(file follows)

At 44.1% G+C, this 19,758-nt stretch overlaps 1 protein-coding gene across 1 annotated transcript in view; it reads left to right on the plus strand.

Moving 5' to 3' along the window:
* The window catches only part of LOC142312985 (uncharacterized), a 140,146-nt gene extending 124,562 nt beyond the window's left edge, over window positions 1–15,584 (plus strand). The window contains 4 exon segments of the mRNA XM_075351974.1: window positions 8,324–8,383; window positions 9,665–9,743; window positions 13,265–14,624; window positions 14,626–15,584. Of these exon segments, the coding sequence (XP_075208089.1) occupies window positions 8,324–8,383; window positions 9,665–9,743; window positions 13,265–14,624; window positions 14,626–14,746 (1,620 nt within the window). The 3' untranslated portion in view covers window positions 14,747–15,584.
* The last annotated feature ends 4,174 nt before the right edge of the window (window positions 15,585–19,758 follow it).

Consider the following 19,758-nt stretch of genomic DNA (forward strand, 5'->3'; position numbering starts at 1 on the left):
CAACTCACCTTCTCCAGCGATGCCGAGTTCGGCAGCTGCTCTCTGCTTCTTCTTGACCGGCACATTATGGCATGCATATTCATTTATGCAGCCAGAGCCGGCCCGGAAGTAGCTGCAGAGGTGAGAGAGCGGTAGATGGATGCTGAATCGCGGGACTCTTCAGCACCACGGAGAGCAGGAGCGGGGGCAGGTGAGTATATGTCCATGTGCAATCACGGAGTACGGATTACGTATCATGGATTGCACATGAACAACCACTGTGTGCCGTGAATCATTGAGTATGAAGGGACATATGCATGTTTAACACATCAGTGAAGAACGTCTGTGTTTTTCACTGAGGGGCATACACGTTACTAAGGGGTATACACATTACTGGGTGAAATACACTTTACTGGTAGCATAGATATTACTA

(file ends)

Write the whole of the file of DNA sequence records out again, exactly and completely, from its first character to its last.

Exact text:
At 44.1% G+C, this 19,758-nt stretch overlaps 1 protein-coding gene across 1 annotated transcript in view; it reads left to right on the plus strand.

Moving 5' to 3' along the window:
* The window catches only part of LOC142312985 (uncharacterized), a 140,146-nt gene extending 124,562 nt beyond the window's left edge, over window positions 1–15,584 (plus strand). The window contains 4 exon segments of the mRNA XM_075351974.1: window positions 8,324–8,383; window positions 9,665–9,743; window positions 13,265–14,624; window positions 14,626–15,584. Of these exon segments, the coding sequence (XP_075208089.1) occupies window positions 8,324–8,383; window positions 9,665–9,743; window positions 13,265–14,624; window positions 14,626–14,746 (1,620 nt within the window). The 3' untranslated portion in view covers window positions 14,747–15,584.
* The last annotated feature ends 4,174 nt before the right edge of the window (window positions 15,585–19,758 follow it).

Consider the following 19,758-nt stretch of genomic DNA (forward strand, 5'->3'; position numbering starts at 1 on the left):
CAACTCACCTTCTCCAGCGATGCCGAGTTCGGCAGCTGCTCTCTGCTTCTTCTTGACCGGCACATTATGGCATGCATATTCATTTATGCAGCCAGAGCCGGCCCGGAAGTAGCTGCAGAGGTGAGAGAGCGGTAGATGGATGCTGAATCGCGGGACTCTTCAGCACCACGGAGAGCAGGAGCGGGGGCAGGTGAGTATATGTCCATGTGCAATCACGGAGTACGGATTACGTATCATGGATTGCACATGAACAACCACTGTGTGCCGTGAATCATTGAGTATGAAGGGACATATGCATGTTTAACACATCAGTGAAGAACGTCTGTGTTTTTCACTGAGGGGCATACACGTTACTAAGGGGTATACACATTACTGGGTGAAATACACTTTACTGGTAGCATAGATATTACTA